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I have been reading the book "SQL Antipatterns: Avoiding the Pitfalls of Database Programming" especially around the magic beans anti pattern. In it shows a diagram decoupling activerecords by using a domain model and has example in PHP, but not Rails, it refers to this as HAS-A aggregation between domain models and views/controllers and HAS-A composition between domain models and activerecords (I presume this is UML speak).

In Rails it seems to be common place to make thin controllers fat models by using model methods, these methods may manipulate other associated models so that only one model can be used in any given controller. However, I wonder if there is a practice which includes total decoupling in Rails?

That is, to create a tableless model or other class to be used as a domain model acting as a layer between controllers and activerecord objects (which in turn are mapped to tables) so that controllers have better isolation and don't need to know anything about the underlying database and its structure. It also gives the option to move away from CRUD methods which don't explain the application requirements which they apply, another criticism in the book.

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My comments come from utilizing DDD together with ASP.NET MVC. The recommended approach to binding controllers to domain entities is through view models, which are DTOs purposed specifically toward binding to a specific view. The view model provides a much needed buffer between the binding mechanisms and the domain model. Often times a given view may be a composition of multiple domain entities or even reporting objects and therefore does not correspond directly with any given domain entity. Having the attributes required for a view declared in a view model makes those data requirements explicit and does not lead one into trying to adjust the domain model to fulfill the needs of a view.

The downside of course is the potential emergence of a dual-class hierarchy, where you may have a view model which corresponds to many of your domain entities. In practice however, I find that maintaining the dual class hierarchy is much easier than worrying about the ramifications of changing a domain entity. Take a look at The Fallacy of ReUse.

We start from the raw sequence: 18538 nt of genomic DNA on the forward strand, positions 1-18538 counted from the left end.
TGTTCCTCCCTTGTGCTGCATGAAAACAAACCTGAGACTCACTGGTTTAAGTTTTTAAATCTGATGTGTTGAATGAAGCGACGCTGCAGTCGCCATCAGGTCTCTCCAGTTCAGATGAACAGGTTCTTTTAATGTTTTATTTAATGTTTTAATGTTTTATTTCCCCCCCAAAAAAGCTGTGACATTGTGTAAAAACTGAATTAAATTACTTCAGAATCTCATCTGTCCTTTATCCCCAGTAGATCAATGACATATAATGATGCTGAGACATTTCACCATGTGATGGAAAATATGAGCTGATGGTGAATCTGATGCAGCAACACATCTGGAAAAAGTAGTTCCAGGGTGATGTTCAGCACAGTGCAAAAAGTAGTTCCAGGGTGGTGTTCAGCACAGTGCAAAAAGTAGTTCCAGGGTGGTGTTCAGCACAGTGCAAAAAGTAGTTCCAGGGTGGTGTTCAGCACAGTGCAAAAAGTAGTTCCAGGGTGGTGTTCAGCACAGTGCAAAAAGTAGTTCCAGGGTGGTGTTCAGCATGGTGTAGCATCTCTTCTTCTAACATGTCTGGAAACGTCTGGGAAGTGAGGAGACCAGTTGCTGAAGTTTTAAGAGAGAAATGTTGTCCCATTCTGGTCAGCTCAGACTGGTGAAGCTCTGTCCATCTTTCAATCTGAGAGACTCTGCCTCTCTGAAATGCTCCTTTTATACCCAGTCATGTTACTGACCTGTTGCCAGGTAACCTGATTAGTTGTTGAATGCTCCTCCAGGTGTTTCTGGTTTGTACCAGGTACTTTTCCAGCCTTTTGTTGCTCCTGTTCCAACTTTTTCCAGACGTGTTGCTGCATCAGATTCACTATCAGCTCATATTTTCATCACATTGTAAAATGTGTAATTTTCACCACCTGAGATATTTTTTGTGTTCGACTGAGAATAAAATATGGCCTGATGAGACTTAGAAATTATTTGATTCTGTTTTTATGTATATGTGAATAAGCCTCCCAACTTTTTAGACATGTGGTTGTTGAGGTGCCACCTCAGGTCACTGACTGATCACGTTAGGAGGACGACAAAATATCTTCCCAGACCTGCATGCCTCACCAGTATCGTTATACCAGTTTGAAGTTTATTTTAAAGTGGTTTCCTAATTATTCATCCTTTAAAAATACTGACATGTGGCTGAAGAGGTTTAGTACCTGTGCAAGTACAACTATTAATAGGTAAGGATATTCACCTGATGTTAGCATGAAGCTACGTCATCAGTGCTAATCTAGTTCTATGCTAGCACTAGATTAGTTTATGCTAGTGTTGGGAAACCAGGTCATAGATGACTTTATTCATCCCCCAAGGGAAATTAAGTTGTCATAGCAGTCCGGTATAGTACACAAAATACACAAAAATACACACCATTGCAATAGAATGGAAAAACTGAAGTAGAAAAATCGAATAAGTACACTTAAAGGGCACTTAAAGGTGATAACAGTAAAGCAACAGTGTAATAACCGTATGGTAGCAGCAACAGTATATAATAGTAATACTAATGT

In an SOA system, the objects which view models 'wrap' may not be domain entities but instead DTOs representing those domain entities. This does not violate the structure of the view models, since they are themselves DTOs and don't have behavioral aspects, only data. Take a look at this article which discusses the nature of data at application boundaries.

To answer your question, I believe that creating a layer of view models would be advantageous for a Rails application, given all the caveats above. The view models would be populated with data from either an active record object or any other object containing data to be presented, and then when the user inputs data, the view model would update the active record object or domain model entity. Though I would avoid calling this view model layer a domain model.

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Thanks this pointed me in the direction of this stackoverflow thread stackoverflow.com/questions/2521522/… and then in turn Jay Fields who done some work on presenter pattens presented at RailsConfEU 07 blog.jayfields.com/2007/09/… –  digitalgnome Jul 26 '11 at 9:43
    
... I think its a toss up between a presenter pattern or moving associated creations and other logic to the model Jamis Bucks spin on the thin controller fat model which seems to be the norm in the rails world. I actually prefer the presenter pattern I think it can produce cleaner code. I have also found that there is a book "Advanced Rails Recipes" that contains Jay Fields implementation of presenter patterns I'll see if I can find and borrow a copy from a library. I am hoping that someone has extended the Rails generators based on this work. –  digitalgnome Jul 26 '11 at 9:54
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You may find this Rails based application helpful: https://github.com/qertoip/guru_watch - it aims to show how to decouple from ActiveRecord in a way recommended by Robert C. Martin. It is known as Use Case Driven Architecture or Entity-Control-Boundary pattern.

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